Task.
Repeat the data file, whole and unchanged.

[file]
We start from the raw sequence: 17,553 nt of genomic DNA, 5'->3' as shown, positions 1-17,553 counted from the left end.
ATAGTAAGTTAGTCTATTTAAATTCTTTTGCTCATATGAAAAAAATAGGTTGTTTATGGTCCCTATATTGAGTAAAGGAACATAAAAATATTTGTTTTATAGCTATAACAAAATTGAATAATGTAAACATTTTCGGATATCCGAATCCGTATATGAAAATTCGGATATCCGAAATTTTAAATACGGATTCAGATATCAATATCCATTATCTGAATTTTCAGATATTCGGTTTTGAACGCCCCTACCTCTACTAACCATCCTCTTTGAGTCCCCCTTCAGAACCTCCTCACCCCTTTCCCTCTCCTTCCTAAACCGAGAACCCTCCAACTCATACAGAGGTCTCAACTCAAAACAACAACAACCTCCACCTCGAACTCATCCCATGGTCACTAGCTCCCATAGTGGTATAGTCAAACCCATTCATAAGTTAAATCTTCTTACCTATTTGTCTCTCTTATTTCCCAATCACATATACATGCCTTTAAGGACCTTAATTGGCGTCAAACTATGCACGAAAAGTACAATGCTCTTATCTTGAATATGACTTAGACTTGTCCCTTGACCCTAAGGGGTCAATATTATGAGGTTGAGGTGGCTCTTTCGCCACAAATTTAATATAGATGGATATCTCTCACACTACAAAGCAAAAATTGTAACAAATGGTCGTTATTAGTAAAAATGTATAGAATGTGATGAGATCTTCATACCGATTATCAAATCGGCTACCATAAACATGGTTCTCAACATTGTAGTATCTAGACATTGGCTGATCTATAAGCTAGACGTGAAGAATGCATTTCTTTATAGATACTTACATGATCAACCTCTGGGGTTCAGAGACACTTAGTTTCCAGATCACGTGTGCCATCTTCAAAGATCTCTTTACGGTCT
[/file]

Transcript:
We start from the raw sequence: 17,553 nt of genomic DNA, 5'->3' as shown, positions 1-17,553 counted from the left end.
ATAGTAAGTTAGTCTATTTAAATTCTTTTGCTCATATGAAAAAAATAGGTTGTTTATGGTCCCTATATTGAGTAAAGGAACATAAAAATATTTGTTTTATAGCTATAACAAAATTGAATAATGTAAACATTTTCGGATATCCGAATCCGTATATGAAAATTCGGATATCCGAAATTTTAAATACGGATTCAGATATCAATATCCATTATCTGAATTTTCAGATATTCGGTTTTGAACGCCCCTACCTCTACTAACCATCCTCTTTGAGTCCCCCTTCAGAACCTCCTCACCCCTTTCCCTCTCCTTCCTAAACCGAGAACCCTCCAACTCATACAGAGGTCTCAACTCAAAACAACAACAACCTCCACCTCGAACTCATCCCATGGTCACTAGCTCCCATAGTGGTATAGTCAAACCCATTCATAAGTTAAATCTTCTTACCTATTTGTCTCTCTTATTTCCCAATCACATATACATGCCTTTAAGGACCTTAATTGGCGTCAAACTATGCACGAAAAGTACAATGCTCTTATCTTGAATATGACTTAGACTTGTCCCTTGACCCTAAGGGGTCAATATTATGAGGTTGAGGTGGCTCTTTCGCCACAAATTTAATATAGATGGATATCTCTCACACTACAAAGCAAAAATTGTAACAAATGGTCGTTATTAGTAAAAATGTATAGAATGTGATGAGATCTTCATACCGATTATCAAATCGGCTACCATAAACATGGTTCTCAACATTGTAGTATCTAGACATTGGCTGATCTATAAGCTAGACGTGAAGAATGCATTTCTTTATAGATACTTACATGATCAACCTCTGGGGTTCAGAGACACTTAGTTTCCAGATCACGTGTGCCATCTTCAAAGATCTCTTTACGGTCT